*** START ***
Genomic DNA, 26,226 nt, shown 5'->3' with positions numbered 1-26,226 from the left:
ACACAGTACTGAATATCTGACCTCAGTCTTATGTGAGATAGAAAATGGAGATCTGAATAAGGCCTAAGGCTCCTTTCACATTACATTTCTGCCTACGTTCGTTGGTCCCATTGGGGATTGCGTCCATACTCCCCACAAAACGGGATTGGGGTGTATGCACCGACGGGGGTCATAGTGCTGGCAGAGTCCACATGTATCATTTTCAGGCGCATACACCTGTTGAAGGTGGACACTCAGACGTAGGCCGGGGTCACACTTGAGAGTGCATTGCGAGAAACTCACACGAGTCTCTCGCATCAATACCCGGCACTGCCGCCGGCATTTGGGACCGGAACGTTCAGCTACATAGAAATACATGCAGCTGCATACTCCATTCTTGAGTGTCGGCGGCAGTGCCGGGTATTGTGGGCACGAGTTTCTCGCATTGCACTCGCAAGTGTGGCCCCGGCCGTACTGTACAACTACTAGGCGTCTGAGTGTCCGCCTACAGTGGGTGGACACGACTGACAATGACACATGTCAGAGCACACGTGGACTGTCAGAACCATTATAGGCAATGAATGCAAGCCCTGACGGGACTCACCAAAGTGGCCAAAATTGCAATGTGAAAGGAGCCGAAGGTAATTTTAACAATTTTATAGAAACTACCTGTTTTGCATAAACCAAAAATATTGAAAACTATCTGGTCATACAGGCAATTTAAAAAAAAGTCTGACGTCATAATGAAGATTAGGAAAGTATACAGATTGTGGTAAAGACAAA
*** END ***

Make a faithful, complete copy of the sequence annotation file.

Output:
Genomic DNA, 26,226 nt, shown 5'->3' with positions numbered 1-26,226 from the left:
ACACAGTACTGAATATCTGACCTCAGTCTTATGTGAGATAGAAAATGGAGATCTGAATAAGGCCTAAGGCTCCTTTCACATTACATTTCTGCCTACGTTCGTTGGTCCCATTGGGGATTGCGTCCATACTCCCCACAAAACGGGATTGGGGTGTATGCACCGACGGGGGTCATAGTGCTGGCAGAGTCCACATGTATCATTTTCAGGCGCATACACCTGTTGAAGGTGGACACTCAGACGTAGGCCGGGGTCACACTTGAGAGTGCATTGCGAGAAACTCACACGAGTCTCTCGCATCAATACCCGGCACTGCCGCCGGCATTTGGGACCGGAACGTTCAGCTACATAGAAATACATGCAGCTGCATACTCCATTCTTGAGTGTCGGCGGCAGTGCCGGGTATTGTGGGCACGAGTTTCTCGCATTGCACTCGCAAGTGTGGCCCCGGCCGTACTGTACAACTACTAGGCGTCTGAGTGTCCGCCTACAGTGGGTGGACACGACTGACAATGACACATGTCAGAGCACACGTGGACTGTCAGAACCATTATAGGCAATGAATGCAAGCCCTGACGGGACTCACCAAAGTGGCCAAAATTGCAATGTGAAAGGAGCCGAAGGTAATTTTAACAATTTTATAGAAACTACCTGTTTTGCATAAACCAAAAATATTGAAAACTATCTGGTCATACAGGCAATTTAAAAAAAAGTCTGACGTCATAATGAAGATTAGGAAAGTATACAGATTGTGGTAAAGACAAA